Anderson was having a problem with a behavior she had reinforced with food in order to stop her dogs from doing something else: All three dogs had been taught to lie on their mats just outside her mudroom so that they wouldn’t all crowd into the small space near the back door. But one of them, Clara, kept getting off the mat in order to cross the threshold and sniff her. This dog's behavior demonstrated that access to sniff was more reinforcing than the treats available for staying on her mat. What's more, staying on a mat (though lord knows it is often a successful and helpful alternative behavior) would be a pretty unlikely behavior for an untrained dog to use to track a scent of interest.

Rather than punish Clara, which would damage the relationship she had carefully built with this formerly feral pup, or give her even more food for staying on her mat, Anderson observed what the naturally occurring reinforcer was for Clara’s unwanted behavior and decided to figure out an appropriate way she could give it to her.

“The standard advice for a competing reinforcer situation, such as the choice to ‘get on the mat for a cookie’ vs. ‘take a sniff and get some novel odor,’ would be to raise the value of the reinforcement for the desired behavior, and start over and practice in easier situations,” Anderson wrote. “And it generally works. We don’t think of positive reinforcement as a particularly intrusive solution, but often we do it as a substitute for the animal’s first choice of behavior. And the desire for that behavior has no reason to fade. So—what if we could make the competing reinforcer non-competing? What if we could make the bootleg reinforcer legal?” This wouldn’t do with “behaviors that are never acceptable, like eating cat poop or knocking over toddlers, but sniffing? Why not try it?”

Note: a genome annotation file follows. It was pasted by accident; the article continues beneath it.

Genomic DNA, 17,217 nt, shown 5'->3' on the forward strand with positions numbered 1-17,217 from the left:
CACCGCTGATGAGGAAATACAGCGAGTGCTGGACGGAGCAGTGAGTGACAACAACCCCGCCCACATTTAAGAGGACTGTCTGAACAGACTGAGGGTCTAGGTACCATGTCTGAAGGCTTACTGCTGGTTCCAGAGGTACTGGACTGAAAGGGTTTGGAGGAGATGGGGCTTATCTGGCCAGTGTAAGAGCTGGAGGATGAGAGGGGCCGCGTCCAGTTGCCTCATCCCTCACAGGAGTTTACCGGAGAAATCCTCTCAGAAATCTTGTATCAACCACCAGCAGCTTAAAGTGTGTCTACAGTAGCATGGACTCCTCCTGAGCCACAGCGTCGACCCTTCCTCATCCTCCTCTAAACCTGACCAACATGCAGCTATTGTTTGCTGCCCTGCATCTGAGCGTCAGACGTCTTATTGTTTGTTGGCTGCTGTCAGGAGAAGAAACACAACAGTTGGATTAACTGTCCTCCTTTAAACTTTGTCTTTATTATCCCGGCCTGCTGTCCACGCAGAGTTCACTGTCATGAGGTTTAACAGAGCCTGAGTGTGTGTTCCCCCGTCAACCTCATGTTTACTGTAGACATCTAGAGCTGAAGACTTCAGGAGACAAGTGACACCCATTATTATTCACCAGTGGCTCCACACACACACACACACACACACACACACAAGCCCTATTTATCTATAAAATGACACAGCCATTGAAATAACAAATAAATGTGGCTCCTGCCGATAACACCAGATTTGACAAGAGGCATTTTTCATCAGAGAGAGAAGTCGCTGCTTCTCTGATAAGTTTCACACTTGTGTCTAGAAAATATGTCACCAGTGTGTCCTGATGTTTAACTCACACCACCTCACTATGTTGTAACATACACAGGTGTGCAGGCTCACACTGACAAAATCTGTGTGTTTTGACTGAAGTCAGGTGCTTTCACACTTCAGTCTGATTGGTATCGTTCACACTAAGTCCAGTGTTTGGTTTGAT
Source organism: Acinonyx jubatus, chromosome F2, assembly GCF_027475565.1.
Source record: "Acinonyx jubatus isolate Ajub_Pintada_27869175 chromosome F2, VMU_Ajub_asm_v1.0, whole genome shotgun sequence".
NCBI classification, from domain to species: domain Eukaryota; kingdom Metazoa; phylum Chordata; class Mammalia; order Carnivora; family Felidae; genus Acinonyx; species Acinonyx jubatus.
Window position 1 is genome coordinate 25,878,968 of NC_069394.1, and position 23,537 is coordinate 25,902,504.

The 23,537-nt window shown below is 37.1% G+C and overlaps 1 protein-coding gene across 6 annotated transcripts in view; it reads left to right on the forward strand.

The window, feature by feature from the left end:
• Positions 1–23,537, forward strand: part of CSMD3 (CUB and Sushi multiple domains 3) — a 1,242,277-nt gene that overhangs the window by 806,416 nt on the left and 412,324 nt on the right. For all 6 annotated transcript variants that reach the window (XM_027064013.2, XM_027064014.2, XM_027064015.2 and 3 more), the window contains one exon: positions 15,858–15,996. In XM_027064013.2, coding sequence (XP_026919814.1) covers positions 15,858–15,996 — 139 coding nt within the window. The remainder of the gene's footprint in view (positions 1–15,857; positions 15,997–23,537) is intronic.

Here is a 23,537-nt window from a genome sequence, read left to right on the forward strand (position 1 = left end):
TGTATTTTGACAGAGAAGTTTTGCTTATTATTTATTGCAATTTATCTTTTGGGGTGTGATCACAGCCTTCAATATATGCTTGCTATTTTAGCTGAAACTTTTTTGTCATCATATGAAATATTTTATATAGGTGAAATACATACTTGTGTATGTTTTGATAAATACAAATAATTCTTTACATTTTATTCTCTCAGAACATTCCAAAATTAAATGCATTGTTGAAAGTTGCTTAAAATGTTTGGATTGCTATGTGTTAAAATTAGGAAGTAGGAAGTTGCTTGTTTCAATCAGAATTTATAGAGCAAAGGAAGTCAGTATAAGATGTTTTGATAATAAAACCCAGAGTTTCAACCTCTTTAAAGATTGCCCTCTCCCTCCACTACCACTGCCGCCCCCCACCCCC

Visit the blog post for a video of Eileen’s elegant, dog-centric solution.

So, some takeaways about how to "train with the grain": (1) Consider your choice of alternative behavior--is it easy or hard for this dog in this situation, and if it's difficult or effortful, is there an easier, less costly, acceptable alternative? (2) In searching for powerful reinforcers, watch the dog. When dogs are "misbehaving," they often might as well be holding up a big flashing neon arrow that points to the strongest reinforcers on the scene.

Just one example: Many owners ask their dogs to sit to get their leash put on for a walk. Not only is this not necessarily the most convenient thing for the owner, depending on the equipment (I find it harder to buckle a harness around a dog who's sitting than a dog who's standing), but it may not be a behavior a dog would likely do when getting ready for active movement. In the video below is one way I found to train "with the grain." Rather than picking Scout up and stuffing him into his harness because we could, or even placing it on the floor and teaching him walk onto it, we let him do what he normally did when the harness came out—jump up—and put the harness in his path to start capturing and shaping this behavior.

This post has been significantly revised from a post written several years ago for One Tail at a Time.